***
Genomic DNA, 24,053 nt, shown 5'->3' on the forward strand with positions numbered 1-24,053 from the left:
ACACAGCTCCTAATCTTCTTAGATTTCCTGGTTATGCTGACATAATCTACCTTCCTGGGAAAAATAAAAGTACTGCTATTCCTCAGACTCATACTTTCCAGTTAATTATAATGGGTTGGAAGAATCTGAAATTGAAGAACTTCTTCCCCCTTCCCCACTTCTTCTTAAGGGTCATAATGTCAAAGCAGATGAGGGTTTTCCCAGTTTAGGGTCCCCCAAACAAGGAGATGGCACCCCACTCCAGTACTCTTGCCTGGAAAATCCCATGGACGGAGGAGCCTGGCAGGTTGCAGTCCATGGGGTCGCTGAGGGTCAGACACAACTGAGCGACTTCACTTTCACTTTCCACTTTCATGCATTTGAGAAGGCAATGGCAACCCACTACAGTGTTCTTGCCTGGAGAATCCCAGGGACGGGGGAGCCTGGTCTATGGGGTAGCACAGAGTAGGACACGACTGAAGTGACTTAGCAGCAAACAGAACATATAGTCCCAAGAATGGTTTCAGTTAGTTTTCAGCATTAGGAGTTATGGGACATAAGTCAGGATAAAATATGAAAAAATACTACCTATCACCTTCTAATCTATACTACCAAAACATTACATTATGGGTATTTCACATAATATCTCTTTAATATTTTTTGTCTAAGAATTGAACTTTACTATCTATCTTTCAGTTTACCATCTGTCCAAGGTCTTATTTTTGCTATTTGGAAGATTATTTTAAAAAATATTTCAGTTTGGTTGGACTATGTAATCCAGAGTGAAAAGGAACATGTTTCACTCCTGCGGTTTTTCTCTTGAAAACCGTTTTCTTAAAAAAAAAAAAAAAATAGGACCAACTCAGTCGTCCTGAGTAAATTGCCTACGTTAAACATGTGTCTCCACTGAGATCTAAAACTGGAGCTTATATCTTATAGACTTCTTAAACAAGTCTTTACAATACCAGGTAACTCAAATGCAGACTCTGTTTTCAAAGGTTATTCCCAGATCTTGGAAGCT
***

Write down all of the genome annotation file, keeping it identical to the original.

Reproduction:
Genomic DNA, 24,053 nt, shown 5'->3' on the forward strand with positions numbered 1-24,053 from the left:
ACACAGCTCCTAATCTTCTTAGATTTCCTGGTTATGCTGACATAATCTACCTTCCTGGGAAAAATAAAAGTACTGCTATTCCTCAGACTCATACTTTCCAGTTAATTATAATGGGTTGGAAGAATCTGAAATTGAAGAACTTCTTCCCCCTTCCCCACTTCTTCTTAAGGGTCATAATGTCAAAGCAGATGAGGGTTTTCCCAGTTTAGGGTCCCCCAAACAAGGAGATGGCACCCCACTCCAGTACTCTTGCCTGGAAAATCCCATGGACGGAGGAGCCTGGCAGGTTGCAGTCCATGGGGTCGCTGAGGGTCAGACACAACTGAGCGACTTCACTTTCACTTTCCACTTTCATGCATTTGAGAAGGCAATGGCAACCCACTACAGTGTTCTTGCCTGGAGAATCCCAGGGACGGGGGAGCCTGGTCTATGGGGTAGCACAGAGTAGGACACGACTGAAGTGACTTAGCAGCAAACAGAACATATAGTCCCAAGAATGGTTTCAGTTAGTTTTCAGCATTAGGAGTTATGGGACATAAGTCAGGATAAAATATGAAAAAATACTACCTATCACCTTCTAATCTATACTACCAAAACATTACATTATGGGTATTTCACATAATATCTCTTTAATATTTTTTGTCTAAGAATTGAACTTTACTATCTATCTTTCAGTTTACCATCTGTCCAAGGTCTTATTTTTGCTATTTGGAAGATTATTTTAAAAAATATTTCAGTTTGGTTGGACTATGTAATCCAGAGTGAAAAGGAACATGTTTCACTCCTGCGGTTTTTCTCTTGAAAACCGTTTTCTTAAAAAAAAAAAAAAAATAGGACCAACTCAGTCGTCCTGAGTAAATTGCCTACGTTAAACATGTGTCTCCACTGAGATCTAAAACTGGAGCTTATATCTTATAGACTTCTTAAACAAGTCTTTACAATACCAGGTAACTCAAATGCAGACTCTGTTTTCAAAGGTTATTCCCAGATCTTGGAAGCT